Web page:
So the NW Chocolate Festival is coming up! (And for all I know, there still might be a Groupon?) Here’s your guide for making the most of this awesome weekend.
Note: I posted the original of this on Seattle Dessert Geek; I’ve brought it over and updated it for 2019. I was also given a Media Pass in 2018.
The short version:
- Drink water and pace yourself. You’re not in an eating competition, and water will help keep your palate up for the adventure.
- Eat something that’s not chocolate. Again, your stomach will thank you.
- Best ‘bang for buck’: Try everything that sounds great, take notes, buy a few bars to eat in the comfort of your own home as a private tasting. (Don’t feel pressured to buy.)
- Attend a chocolate tasting on site if you haven’t before. Craft chocolate doesn’t eat like commercial chocolate, and this will give you a serious confidence boost.
For way, way more, read on.
What’s it like?
The Chocolate Festival has two areas: the upper show floor, with tasting booths; and the lower floor, with more professional booths and the workshops/lectures half-hidden in the back.
Workshops/lectures wildly vary in content, from introductory tastings/talks to demonstrations to professional development. I’d definitely read the descriptions and make plans before you go – ideally with vibrating phone reminders to stop tasting on the show floor 10-15 minutes ahead of the talk so you have enough time to get there. (A five minute warning will not cut it because you will almost certainly get distracted walking over.)
Each company will have something to taste, often many somethings/their whole line. These are usually chunks of chocolate served on plates with tongs to reduce contamination/germs, and some places will serve you. Ask if you’re unsure. (Con crud is still a Thing, even at a two day chocolate show. Especially at a two day chocolate show.)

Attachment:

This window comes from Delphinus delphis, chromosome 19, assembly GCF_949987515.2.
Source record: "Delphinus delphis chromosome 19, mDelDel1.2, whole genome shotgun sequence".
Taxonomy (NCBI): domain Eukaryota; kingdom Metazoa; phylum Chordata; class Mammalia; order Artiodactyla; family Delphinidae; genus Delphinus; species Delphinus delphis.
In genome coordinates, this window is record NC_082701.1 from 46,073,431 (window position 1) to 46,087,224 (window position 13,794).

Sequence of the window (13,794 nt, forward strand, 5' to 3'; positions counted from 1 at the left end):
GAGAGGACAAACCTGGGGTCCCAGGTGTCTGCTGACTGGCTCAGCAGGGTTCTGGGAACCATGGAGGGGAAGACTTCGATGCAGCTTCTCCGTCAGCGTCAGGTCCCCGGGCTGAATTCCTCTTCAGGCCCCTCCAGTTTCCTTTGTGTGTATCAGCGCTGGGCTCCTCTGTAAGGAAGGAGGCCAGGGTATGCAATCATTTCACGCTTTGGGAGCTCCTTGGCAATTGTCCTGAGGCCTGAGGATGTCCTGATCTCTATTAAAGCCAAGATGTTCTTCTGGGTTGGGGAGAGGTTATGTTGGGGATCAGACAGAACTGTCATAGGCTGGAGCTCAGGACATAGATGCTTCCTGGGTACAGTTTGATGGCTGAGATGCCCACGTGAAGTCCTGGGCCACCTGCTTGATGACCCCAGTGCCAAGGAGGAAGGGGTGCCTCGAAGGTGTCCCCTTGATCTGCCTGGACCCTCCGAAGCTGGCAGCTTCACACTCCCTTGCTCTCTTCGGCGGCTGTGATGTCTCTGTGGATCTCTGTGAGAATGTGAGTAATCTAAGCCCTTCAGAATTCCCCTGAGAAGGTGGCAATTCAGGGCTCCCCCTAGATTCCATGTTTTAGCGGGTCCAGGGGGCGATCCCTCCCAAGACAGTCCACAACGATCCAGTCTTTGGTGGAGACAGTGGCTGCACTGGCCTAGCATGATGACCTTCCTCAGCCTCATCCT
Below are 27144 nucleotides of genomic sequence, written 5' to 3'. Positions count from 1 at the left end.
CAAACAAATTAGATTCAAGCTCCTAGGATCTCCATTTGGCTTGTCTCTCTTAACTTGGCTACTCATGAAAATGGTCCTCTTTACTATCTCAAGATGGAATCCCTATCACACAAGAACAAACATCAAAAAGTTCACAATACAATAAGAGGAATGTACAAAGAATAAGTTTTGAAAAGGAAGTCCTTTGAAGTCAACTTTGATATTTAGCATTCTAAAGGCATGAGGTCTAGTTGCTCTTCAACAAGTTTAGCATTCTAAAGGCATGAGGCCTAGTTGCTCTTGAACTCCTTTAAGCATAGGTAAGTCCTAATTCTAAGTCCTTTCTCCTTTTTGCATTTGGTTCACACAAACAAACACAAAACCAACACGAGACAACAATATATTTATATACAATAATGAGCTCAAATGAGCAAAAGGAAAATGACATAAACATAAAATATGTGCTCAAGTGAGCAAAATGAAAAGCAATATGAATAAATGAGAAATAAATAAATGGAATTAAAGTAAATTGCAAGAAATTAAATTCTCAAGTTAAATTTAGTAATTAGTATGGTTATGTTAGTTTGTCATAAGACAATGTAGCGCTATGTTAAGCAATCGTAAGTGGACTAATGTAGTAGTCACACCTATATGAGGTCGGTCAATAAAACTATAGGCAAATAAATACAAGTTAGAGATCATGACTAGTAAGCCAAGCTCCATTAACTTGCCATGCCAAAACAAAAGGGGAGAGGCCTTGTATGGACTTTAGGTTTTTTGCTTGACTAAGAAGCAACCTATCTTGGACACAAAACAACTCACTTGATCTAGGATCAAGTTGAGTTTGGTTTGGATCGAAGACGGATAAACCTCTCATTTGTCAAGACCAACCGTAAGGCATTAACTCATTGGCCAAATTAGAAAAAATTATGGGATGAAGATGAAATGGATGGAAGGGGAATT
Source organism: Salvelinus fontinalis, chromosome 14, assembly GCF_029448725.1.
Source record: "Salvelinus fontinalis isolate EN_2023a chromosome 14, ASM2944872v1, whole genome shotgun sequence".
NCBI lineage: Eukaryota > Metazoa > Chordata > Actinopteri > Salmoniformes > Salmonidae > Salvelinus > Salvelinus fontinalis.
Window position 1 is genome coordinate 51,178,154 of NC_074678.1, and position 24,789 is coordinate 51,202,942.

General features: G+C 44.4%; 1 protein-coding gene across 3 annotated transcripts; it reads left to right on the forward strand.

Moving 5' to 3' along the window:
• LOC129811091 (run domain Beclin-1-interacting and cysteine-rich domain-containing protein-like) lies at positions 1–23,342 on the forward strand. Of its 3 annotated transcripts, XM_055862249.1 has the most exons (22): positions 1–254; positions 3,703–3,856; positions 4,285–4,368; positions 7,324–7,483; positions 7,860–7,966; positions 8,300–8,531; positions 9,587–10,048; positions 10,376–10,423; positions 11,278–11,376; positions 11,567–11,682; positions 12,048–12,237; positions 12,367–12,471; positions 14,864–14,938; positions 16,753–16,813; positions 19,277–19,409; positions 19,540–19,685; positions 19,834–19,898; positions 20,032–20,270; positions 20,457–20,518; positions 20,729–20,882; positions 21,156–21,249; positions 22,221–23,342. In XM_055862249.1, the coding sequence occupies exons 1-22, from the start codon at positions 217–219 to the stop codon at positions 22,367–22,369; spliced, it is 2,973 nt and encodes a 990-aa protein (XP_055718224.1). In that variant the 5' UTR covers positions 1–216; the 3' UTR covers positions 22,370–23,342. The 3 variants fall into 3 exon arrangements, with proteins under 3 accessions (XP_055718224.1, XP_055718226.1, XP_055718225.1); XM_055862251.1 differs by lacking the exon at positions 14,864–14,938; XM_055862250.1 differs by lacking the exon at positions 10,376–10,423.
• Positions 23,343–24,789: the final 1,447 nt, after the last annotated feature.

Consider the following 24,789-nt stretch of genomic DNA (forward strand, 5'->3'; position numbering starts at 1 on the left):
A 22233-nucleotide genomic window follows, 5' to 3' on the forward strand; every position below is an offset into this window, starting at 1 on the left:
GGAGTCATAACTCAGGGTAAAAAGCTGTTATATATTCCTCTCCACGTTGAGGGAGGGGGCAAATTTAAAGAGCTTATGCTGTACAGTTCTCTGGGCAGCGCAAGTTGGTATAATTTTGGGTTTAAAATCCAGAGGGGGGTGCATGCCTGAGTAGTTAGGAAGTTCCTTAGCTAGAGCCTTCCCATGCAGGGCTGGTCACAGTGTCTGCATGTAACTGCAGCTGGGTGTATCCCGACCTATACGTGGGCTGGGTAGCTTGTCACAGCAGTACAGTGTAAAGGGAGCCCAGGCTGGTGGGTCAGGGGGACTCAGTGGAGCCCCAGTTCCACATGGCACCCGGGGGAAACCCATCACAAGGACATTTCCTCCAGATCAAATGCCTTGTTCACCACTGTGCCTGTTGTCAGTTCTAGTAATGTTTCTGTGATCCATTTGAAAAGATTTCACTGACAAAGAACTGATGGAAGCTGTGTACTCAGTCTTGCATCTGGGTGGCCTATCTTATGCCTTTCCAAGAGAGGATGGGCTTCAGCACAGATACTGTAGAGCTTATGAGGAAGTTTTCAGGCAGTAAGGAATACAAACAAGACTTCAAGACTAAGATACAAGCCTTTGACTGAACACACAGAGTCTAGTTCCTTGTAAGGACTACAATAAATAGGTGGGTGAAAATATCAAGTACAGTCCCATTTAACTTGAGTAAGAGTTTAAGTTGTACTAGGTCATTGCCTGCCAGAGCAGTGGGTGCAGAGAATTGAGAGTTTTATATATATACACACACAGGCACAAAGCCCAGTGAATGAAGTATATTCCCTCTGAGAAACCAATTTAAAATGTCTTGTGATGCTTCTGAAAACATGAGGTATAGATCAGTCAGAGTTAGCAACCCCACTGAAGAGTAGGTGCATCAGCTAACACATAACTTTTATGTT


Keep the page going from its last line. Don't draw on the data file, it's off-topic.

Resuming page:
Most companies will also have bars/confections for sale. You are not required to purchase anything at the show. Don’t feel pressured to buy anything at the show.
Some consistent things I’ve seen happen every year:
Fran’s will have a huge booth. With amazing giveaways. They do that.
Someone will have a breakout product and everyone will line up for it.
Several brands will incorrectly estimate the amount of product they need to bring (or there will be a delivery error, or both) and they will sell out of Their Best Stuff – or everything – by the afternoon of day one. Be kind to them, but also make sure to buy if you really want something.
A note on accessibility: it’s escalators, with semi-hidden elevators to get between floors. It’s not the greatest for wheelchair access, and I haven’t heard anything on ASL translators on site, but I think some folks bring their own.
How much time should I spend there?
The absolute minimum is 2-3 hours: enough time for one round of tasting, a break, then another tasting. Less than that and you’ll feel rushed. (That’s show floor time, not time spent waiting in line. And those lines can be bad.)
At least one day is ideal. You want enough time to do several tastings, eat some stuff, take a lunch break, and see some workshops. I’m personally going both days in case my palate decides to mutiny on day one (it’s happened before) and so I’m not stressed out to complete everything in one day.
No matter what, you will not taste everything. The more okay you are with that, the less stressed you’ll feel.
How do I best eat chocolate?
Chocolate & Zucchini has a good intro primer, yet here’s the thing: the Chocolate Festival is not the optimal space for evaluating chocolate. It’ll have florescent lights and slightly cramped spaces and lots of talking, along with everyone around you grabbing samples while you’re tasting. (Yes, people will be polite, but it’s still a convention floor.)
(And since the C&Z post mentions bread and apples: no, you don’t need to bring snacks on the show floor. Eating bread will be difficult. And I personally find sparkling water hurts my ability to clear my palate. Your mileage will totally vary there.)
The best thing you can do is figure out how to best evaluate chocolate for yourself in those conditions, and rock it. I (like most food media peeps I know) do this by letting my eyes unfocus while I concentrate on what I’m tasting. If you’re uncomfortable with the resulting dead eye stare, tilt your head towards the chocolate on the table and everyone around you will totally think you’re staring at the chocolate.